Source: [button link=»http://www.acbl.org/nabc/index.php?a=2013&b=Summer&c=daily_bulletins» window=»yes»]ACBL NABC Atlanta Bulletins[/button]
Opening lead: K.
Bidding commentary: Strong eight-card suits with less than opening-bid strength (fewer than 10 HCP) should open four, not three! North checks for aces and bids the slam. South must have a play for slam with the North hand as dummy.
Defensive commentary: When holding the K-Q-J of a suit along with a side-suit ace, the K-Q-J suit is the preferred lead. Also, when dummy tables, East knows that West has an ace.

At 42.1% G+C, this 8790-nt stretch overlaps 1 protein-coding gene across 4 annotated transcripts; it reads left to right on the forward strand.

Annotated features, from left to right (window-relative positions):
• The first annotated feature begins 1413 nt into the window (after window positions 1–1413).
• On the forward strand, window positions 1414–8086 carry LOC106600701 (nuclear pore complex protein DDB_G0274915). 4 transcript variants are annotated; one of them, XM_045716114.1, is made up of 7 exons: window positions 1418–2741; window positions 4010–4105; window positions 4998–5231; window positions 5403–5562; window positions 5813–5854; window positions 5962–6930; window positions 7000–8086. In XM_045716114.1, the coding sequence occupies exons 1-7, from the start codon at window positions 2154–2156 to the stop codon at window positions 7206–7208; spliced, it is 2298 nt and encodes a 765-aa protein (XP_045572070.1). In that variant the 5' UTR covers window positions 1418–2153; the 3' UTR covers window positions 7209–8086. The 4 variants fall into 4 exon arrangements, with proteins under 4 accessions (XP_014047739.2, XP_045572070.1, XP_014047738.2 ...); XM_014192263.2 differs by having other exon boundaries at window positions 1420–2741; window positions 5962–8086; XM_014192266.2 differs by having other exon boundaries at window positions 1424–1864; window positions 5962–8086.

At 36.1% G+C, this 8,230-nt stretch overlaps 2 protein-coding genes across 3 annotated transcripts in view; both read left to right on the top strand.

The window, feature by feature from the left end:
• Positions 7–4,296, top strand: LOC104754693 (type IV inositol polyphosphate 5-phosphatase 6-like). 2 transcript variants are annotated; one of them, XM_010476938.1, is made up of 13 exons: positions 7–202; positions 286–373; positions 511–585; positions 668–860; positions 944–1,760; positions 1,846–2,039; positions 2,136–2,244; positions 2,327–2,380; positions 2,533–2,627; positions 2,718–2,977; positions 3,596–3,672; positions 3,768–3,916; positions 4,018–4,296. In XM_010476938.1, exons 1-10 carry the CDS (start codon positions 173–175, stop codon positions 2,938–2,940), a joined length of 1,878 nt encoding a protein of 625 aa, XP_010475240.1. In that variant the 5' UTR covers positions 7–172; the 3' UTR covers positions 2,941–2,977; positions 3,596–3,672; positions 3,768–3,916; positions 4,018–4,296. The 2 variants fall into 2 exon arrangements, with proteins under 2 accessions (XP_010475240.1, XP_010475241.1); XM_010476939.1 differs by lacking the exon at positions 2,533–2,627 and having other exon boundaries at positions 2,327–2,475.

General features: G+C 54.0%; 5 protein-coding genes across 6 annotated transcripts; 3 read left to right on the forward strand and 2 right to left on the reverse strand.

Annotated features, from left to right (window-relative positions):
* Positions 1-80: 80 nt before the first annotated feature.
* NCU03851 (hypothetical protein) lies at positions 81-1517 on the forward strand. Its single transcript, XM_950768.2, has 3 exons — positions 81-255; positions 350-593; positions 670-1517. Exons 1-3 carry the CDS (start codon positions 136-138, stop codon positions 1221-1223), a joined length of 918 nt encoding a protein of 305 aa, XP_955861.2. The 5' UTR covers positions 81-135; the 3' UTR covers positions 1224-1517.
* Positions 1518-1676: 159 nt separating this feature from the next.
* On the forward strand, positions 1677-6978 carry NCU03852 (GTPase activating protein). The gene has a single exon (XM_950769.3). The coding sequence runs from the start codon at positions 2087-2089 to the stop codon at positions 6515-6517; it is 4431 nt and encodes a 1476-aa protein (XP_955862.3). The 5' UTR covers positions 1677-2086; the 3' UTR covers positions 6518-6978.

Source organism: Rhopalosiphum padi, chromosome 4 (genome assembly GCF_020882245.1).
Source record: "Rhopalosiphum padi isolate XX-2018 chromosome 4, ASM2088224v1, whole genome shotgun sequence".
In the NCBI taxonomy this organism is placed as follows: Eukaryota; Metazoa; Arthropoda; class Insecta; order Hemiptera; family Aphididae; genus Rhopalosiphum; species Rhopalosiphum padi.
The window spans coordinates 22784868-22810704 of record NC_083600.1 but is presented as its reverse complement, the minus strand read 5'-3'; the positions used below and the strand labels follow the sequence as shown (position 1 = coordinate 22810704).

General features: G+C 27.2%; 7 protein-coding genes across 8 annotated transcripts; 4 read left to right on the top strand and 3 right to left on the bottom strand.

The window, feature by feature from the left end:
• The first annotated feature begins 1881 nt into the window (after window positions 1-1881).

Play commentary: South has two chances to make this contract, not one! He crosses to the closed hand with a trump and leads a spade, not a diamond! If West has the A, the diamond finesse is not necessary. After West takes the A, the furnishes a diamond discard. If East has the A, a diamond finesse is still available. In effect, declarer is taking two finesses. If the diamond finesse is taken first and it loses, declarer is down even though West may have the A. Two chances are better than one. When declarer has a singleton facing a king plus another finesse available in a long suit and declarer can afford to lose one trick, lead the singleton suit first. If the ace is well placed, it may mean no finesse will be necessary in the longer suit.